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Sign Language Studies

American Annals of the Deaf

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Discourse in Signed Languages
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hey IN ASL

The sign hey has been noted for its attention-getting function and has been labeled a conversational opener (Baker-Shenk & Cokely, 1980), as in hey, what’s-up /whq [Hey, what’s been going on?] and hey, sorry late, i [(Addressee’s name), sorry I’m late]. The word hey in English also serves this attention-getting function (McTear, 1979; Zwicky, 1974), as in “Hey, John, I wanted to talk to you” and “Hey, what are you doing?” hey tends to also be used more often during moments in interaction when there are potential threats to face and, thus, hey serves politeness functions as well (Hoza, 2007).

The Discourse Functions of hey in ASL

The sign hey has a few different discourse functions in addition to serving an attention-getting role. To explore these functions, we review what has been reported about its functions and, in addition, we compare the functions of this sign with those of hey, vocatives (e.g., calling someone by name), and oh in English, as these serve some similar functions in terms of discourse and politeness concerns.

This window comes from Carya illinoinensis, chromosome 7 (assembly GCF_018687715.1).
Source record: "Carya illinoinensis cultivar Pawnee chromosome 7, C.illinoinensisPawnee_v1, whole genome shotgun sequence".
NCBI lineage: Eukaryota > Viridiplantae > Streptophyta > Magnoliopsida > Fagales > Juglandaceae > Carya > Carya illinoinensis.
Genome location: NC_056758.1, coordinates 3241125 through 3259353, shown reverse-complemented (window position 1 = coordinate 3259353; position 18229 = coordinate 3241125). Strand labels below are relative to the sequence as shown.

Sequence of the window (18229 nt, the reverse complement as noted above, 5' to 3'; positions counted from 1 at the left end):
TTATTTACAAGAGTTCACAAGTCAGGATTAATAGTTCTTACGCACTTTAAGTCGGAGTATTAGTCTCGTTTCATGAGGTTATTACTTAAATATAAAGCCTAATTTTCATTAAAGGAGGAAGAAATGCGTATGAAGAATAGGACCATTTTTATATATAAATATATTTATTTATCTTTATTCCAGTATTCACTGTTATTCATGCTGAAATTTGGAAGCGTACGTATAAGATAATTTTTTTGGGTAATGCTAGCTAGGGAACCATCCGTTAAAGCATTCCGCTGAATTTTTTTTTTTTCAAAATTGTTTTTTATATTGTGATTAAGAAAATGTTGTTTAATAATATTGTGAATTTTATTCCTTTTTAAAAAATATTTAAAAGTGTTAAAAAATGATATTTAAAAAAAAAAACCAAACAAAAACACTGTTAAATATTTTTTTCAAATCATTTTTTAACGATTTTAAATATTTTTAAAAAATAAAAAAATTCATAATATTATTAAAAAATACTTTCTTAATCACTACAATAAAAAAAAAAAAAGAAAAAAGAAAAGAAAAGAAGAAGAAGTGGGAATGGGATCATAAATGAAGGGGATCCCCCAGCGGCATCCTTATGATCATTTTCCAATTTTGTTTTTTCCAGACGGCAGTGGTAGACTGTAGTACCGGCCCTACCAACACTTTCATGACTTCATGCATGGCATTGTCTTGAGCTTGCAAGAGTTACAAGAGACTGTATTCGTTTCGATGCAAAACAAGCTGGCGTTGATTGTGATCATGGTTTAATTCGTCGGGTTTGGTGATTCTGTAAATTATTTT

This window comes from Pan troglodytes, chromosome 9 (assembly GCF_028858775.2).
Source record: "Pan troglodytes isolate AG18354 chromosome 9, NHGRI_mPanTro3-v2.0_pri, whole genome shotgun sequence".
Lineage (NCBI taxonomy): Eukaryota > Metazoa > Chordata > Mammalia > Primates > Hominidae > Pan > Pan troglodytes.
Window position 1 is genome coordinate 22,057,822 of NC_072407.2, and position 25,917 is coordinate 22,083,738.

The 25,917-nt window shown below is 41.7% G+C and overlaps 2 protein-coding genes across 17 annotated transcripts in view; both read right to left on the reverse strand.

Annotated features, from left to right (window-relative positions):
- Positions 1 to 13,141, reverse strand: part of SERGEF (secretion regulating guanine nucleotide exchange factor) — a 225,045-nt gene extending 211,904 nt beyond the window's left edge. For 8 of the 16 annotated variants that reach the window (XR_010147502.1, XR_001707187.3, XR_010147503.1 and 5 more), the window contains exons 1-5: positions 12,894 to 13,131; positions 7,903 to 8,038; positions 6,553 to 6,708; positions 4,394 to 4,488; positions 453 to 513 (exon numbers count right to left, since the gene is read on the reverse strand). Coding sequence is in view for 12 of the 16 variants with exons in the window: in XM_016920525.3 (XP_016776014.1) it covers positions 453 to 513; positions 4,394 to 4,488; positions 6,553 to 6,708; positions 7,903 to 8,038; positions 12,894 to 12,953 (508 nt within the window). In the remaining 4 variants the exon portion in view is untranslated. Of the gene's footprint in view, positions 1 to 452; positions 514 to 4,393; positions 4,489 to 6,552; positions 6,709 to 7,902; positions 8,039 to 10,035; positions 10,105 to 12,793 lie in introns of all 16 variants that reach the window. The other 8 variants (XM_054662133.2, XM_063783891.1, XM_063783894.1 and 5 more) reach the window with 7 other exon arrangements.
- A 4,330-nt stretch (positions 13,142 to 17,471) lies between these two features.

The word hey in English has been described as having two main functions. In addition to the function of getting someone’s attention, it can function as an interjection to express surprise or to serve as a warning, as in “Hey, what are you doing here?” or “Hey! Cut it out!” (see, e.g., Hickey, 1991).

The description of the sign hey in ASL has focused on its attention-getting function (Baker-Shenk & Cokely, 1980), and this function is the one that is most commonly recognized. However, hey, like hey, may also function to express surprise or warning (Hoza, 2007, who uses the gloss “handwave” for hey), for example, handwave,” i know-that/pg bad time ask-you, ‘rub hands’/pg [(Oh), (name), I know that it’s a bad time to be asking, but, well . . .] and handwave”/pg. really sorry/tight lips inform-you/pg [(Oh), (name), I’m really sorry to tell you this] (p. 155).